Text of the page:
Gentrification is a term that emerged in the mid-1960s to explain the demographic and social changes that some neighborhoods in the London were experiencing. Since then, a vast number of articles and essays on urban transformation have sought to explain this phenomenon.
In this article, we shall explore how to detect areas that are likely to be affected by this process, how to identify those that are already being affected and how to prevent this from happening to preserve heterogeneity, social inclusion, and sustainability in our cities.
But what exactly is gentrification?
The word gentrification coming from the English syllable “gentry”, refers to the British rural nobility. Gentrification was originally coined to describe the emergence of middle-to-higher-income social groups in neighborhoods that led to the displacement of the working classes that originally inhabited these areas. This resulted in a loss of local identity and fragmentation of the community. However, gentrification is no longer restricted to urban centers or first-world metropolises. As Jason Hackworth and Neil Smith wrote in their essay titled ‘The Changing State of Gentrification’: “Gentrification is the leading edge of the urbanization of human evolution‘.
The globalization of gentrification.
The Polish sociologist Zygmunt Bauman coined with the term “Liquid Modernity” which refers to a phenomenon that leads to the creation of egalitarian consumption patterns, a loss of cultural diversity, and an uprooting of identity. In this paradigm of a lack of personal commitment to long-term local goals, there is a contradiction between the search for freedom, the desire for change and the fear of not knowing what will happen.
The ephemerality of current values that were highlighted the global economic crisis in 2007 and the ongoing environmental and migration crisis can be understood to be a particularly western perspective problem. Historic values and traditions are undermined, generating a false identity that temporarily binds these communities but is built on weak foundations, causing uprooting of populations.
As we can see in this image, the traditional local shops in London’s Carnaby Street have been replaced by international corporate companies resulting in a neighborhood that lacks a strong local identity and affordability.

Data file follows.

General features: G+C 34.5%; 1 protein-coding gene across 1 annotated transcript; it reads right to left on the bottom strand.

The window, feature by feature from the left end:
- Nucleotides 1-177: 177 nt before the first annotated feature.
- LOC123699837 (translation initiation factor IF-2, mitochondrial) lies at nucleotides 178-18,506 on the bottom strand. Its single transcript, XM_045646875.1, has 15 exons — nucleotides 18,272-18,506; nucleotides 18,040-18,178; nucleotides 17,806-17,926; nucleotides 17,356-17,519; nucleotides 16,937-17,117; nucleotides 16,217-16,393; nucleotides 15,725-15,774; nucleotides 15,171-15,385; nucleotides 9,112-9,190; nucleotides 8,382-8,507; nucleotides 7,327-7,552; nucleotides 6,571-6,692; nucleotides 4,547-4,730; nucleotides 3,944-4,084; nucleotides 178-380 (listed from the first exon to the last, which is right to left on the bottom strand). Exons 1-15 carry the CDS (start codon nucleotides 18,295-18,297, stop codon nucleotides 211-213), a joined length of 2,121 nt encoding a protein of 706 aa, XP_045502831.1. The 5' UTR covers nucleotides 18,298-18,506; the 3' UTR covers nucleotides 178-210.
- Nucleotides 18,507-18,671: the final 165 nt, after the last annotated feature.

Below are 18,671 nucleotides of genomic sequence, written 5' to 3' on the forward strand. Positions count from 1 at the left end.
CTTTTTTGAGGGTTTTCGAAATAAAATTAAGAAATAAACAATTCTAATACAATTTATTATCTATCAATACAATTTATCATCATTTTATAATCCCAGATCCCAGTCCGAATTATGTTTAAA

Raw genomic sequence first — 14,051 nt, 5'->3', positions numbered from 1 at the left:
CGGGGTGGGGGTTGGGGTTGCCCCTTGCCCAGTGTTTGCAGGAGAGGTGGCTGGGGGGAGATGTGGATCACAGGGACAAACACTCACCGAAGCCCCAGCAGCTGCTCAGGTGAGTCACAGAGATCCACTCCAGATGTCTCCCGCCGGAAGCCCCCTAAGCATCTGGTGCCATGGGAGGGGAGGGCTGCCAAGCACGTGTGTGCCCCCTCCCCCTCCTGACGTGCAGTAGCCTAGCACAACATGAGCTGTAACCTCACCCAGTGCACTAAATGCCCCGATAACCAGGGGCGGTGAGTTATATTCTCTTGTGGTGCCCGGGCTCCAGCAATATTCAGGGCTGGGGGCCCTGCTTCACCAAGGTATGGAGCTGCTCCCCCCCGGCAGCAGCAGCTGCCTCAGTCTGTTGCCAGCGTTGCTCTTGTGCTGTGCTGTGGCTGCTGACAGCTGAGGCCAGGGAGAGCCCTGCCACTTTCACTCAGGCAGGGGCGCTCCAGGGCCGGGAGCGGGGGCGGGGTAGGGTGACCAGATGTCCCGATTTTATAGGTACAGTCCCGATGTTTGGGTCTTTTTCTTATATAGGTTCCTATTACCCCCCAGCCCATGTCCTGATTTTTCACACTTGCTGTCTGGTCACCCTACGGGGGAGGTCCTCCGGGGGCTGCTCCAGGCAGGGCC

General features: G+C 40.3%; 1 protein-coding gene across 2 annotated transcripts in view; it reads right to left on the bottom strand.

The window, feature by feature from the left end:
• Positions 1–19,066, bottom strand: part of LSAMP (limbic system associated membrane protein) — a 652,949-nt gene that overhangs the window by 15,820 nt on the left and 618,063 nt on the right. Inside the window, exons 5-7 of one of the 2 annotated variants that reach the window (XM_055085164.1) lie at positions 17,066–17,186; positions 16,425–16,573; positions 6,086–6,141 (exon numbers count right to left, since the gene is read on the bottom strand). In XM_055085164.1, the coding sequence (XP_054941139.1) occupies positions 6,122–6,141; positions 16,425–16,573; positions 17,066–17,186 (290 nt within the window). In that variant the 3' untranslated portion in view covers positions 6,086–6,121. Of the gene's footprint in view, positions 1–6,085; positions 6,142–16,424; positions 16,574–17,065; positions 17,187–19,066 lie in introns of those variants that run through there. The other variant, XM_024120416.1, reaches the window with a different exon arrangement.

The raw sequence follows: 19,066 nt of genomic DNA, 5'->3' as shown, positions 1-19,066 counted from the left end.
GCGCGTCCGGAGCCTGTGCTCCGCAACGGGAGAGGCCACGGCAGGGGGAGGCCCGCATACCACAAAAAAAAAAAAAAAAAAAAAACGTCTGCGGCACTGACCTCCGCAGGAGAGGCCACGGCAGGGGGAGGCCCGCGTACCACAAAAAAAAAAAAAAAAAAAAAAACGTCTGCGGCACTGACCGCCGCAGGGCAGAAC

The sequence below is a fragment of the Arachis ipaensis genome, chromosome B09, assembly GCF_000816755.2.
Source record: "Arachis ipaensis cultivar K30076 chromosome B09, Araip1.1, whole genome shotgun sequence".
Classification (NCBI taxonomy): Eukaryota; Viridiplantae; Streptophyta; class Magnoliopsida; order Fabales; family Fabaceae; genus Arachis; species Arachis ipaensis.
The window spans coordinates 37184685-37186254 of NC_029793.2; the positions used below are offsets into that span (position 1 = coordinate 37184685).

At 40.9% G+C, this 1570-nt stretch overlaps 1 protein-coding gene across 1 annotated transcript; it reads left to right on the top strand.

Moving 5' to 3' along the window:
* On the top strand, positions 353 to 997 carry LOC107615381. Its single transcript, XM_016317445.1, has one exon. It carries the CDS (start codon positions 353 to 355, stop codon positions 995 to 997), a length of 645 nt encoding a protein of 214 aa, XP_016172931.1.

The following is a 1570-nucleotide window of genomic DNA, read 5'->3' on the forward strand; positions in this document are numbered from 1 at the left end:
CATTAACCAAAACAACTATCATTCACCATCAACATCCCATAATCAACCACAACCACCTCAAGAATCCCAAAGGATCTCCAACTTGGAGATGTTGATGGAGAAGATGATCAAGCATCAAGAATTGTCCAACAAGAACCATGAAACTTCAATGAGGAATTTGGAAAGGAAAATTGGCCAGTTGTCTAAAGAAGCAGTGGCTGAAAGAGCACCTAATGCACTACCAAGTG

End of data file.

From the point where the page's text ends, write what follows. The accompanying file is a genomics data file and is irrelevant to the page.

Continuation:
Fortunately, the notion of ‘use and throw away’ that consumerism has given us is changing into new movements. A responsible action considering the global trend towards urbanization and the effects of climate change with proposals such as promoting the circular economy can add value and improve the sustainability of the neighborhood. Thus, globalization is one key precipitator of gentrification.
Tips for identifying areas susceptible to gentrification.
- Dwellings are usually small, and the rent prices are low.
- The profile of the inhabitants is low income, usually without higher education.
- Urban decay. Existence of a general degradation of the neighborhood and it’s infrastructure.
- Proximity to other areas with higher rental values.
Although each area has its unique circumstances, these broad factors can mark the potential for financial speculation that drives property prices, pushing out existing populations through increases in rent, inflated offers for their properties, or as a result of the rise of the cost of living. This marks a phase of expulsion, investment, and marketing.
The demand for more green spaces by the inhabitants of Chicago sparked the idea of reusing an abandoned railroad line as a linear park. The 606 (named after the Chicago ZIP Code prefix), was opened in 2015, with community support and consultation forming part of the design process. They wanted a path for people who lived there. Given the recent economic crisis, no one expected home prices to rise. However, the investment in the area leads to increased interest from investors and higher earners, leading to a degree of gentrification. But important lessons were learned, and steps have been taken to mitigate this, including a recent push for affordable housing in the area. The experience gained is being applied to other parks projects in Chicago.